VERYWHERE you look on Thailand’s Amata industrial estate in Rayong you see signs in Chinese. It’s a similar story just along the coast in the tourist resort of Pattaya, where Mandarin is increasingly visible alongside English and Russian.
As China’s economy slows, its investors are looking abroad for growth and Thailand, home to one of the world’s largest ethnic Chinese minorities and a gateway to Southeast Asia’s 600 million consumers, is a hot investment destination in everything from industry to condos.
“Thailand is the first stop for Chinese tourists and investors,” said Xu Gen Luo, who runs the Thai-Chinese Rayong Industrial Zone, 200 kilometers southeast of Bangkok. Dozens of Chinese-owned solar, rubber and manufacturing plants have opened there since 2012.
“Thailand’s investment environment, especially its investment promotion policies, are among the best worldwide,” he said, adding that labor costs are higher in China.
Since a May 2014 coup, Thailand and China have drawn closer diplomatically and militarily as the ruling generals seek to counterbalance the country’s cooling ties with Washington.
Chinese investors have found a warm welcome in an economy that has seen investment crimped by a decade of political turmoil, and where the junta has struggled to revive exports and domestic demand in the two years since seizing power.
Investment pledges from China jumped fivefold in the first quarter to 5.7 billion baht (US$163 million) from just 1.1 billion baht a year earlier, giving China the third-largest investment slate during the period as Chinese firms raced to meet a tax break deadline and US investors held back.
That was still some way behind Japan, which pledged 15.6 billion baht. Japan has long been Thailand’s largest investor, with several large car plants accounting for much of the money.
Chinese investment is growing strongly, however, partly due to Beijing’s policy of encouraging manufacturers to shift production abroad to deal with industrial overcapacity at home.
“What we’ve seen so far in Chinese investment into Thailand is small compared to what’s coming,” said Joe Horn-Phathanothai, chief executive of Strategy613, a strategic adviser focused on Chinese and Thai corporate investments.
“Hand-in-hand with the slowdown in China we’ll see an increase in the number of deals the Chinese do abroad.”
Movie draws crowds
Last year, China was the fourth-biggest foreign investor in Thailand, behind Japan, the United States and Singapore.
Tourist numbers have also jumped, helped by the success in China of the 2012 comedy “Lost in Thailand.”
About 7.9 million Chinese visited the “Land of Smiles” last year, up 71 percent from 2014, when unrest in Bangkok that preceded the coup scared tourists away, and Thailand expects more this year.
There has been no slowdown in the number of tourists due to the economic deceleration in China, helped by the growth of budget airlines.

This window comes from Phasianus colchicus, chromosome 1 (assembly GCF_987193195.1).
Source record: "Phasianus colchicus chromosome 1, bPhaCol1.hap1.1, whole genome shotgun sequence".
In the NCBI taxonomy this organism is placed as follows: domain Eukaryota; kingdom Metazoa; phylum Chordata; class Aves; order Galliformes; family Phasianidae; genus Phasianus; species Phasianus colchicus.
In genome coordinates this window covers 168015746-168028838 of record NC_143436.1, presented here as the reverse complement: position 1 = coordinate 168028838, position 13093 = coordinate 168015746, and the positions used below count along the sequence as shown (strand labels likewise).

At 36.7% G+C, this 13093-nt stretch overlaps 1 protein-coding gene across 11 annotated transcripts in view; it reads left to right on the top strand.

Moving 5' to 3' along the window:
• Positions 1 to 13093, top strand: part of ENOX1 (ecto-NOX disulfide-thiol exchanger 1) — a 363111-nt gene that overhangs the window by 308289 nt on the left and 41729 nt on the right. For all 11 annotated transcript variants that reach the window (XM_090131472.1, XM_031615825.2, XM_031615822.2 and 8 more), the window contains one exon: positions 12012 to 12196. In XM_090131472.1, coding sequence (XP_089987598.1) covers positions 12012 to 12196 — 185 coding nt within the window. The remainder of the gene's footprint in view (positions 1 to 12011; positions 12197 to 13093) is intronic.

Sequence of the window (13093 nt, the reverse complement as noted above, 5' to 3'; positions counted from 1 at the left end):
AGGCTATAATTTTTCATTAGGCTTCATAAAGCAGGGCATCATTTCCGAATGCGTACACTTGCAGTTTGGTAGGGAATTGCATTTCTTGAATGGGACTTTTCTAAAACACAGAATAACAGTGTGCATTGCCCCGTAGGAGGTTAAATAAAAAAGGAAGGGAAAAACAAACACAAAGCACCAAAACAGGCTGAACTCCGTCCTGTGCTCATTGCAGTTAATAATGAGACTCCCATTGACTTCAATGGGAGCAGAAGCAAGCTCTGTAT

Thailand is expecting a record 33 million tourists this year, with China providing the bulk of the increase from the record set last year of just below 30 million.
Xu expects the number of Chinese firms at his park — jointly developed by China’s Holley Group and Thai industrial estate developer Amata Corp — to increase to about 100 this year, from 75 currently, and to 500 in the next five years.
In March, China’s Trina Solar, the world’s No. 1 solar panel maker, opened a manufacturing facility there.
Moving to Thailand can also help companies in industries such as solar and chemicals sidestep anti-dumping measures, industry experts said.
“China is facing trade barriers from many countries, particularly on solar, so many Chinese firms are coming to invest in Thailand,” said Visnu Limwibul, chairman of a Thai electronics and telecommunications industry group.
State-owned Gang Yan Diamond Tools (Thailand), which makes precision manufacturing blades, followed Beijing’s Belt and Road initiative to rebuild ancient Silk Road trade links with Asia and Europe and set up in Thailand in 2014.
“When we first came, we were concerned about the political situation and social instability. We are still concerned now,” said Chairman Zhao Gang.
China and Thailand are discussing cooperation on the Thai section of a rail project under the Belt and Road plan that would eventually connect Kunming in southwest China with Singapore, but have to date failed to agree on terms.
Real estate investment is also on the rise.
Bundit Sirithunyhong runs the Suttangrak Group, which has joined with Chinese firms to develop projects worth 5 billion baht to sell as time-shares to Chinese buyers.
“They’re not just investing in real estate, but starting to use Thailand as a base for business in Southeast Asia,” he said.
“Here they can stay and work ... It’s a step further in business expansion.”